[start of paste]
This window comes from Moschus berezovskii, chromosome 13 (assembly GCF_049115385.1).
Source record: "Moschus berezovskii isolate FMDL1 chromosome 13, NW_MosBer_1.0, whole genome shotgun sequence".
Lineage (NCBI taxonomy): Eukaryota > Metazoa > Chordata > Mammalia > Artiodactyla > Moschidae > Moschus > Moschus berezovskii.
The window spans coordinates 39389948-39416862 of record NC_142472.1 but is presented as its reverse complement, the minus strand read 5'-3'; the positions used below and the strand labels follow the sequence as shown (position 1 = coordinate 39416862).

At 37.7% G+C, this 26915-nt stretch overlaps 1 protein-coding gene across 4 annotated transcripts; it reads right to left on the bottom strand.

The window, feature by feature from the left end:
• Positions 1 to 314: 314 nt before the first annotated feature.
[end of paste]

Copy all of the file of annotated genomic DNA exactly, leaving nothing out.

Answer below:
This window comes from Moschus berezovskii, chromosome 13 (assembly GCF_049115385.1).
Source record: "Moschus berezovskii isolate FMDL1 chromosome 13, NW_MosBer_1.0, whole genome shotgun sequence".
Lineage (NCBI taxonomy): Eukaryota > Metazoa > Chordata > Mammalia > Artiodactyla > Moschidae > Moschus > Moschus berezovskii.
The window spans coordinates 39389948-39416862 of record NC_142472.1 but is presented as its reverse complement, the minus strand read 5'-3'; the positions used below and the strand labels follow the sequence as shown (position 1 = coordinate 39416862).

At 37.7% G+C, this 26915-nt stretch overlaps 1 protein-coding gene across 4 annotated transcripts; it reads right to left on the bottom strand.

The window, feature by feature from the left end:
• Positions 1 to 314: 314 nt before the first annotated feature.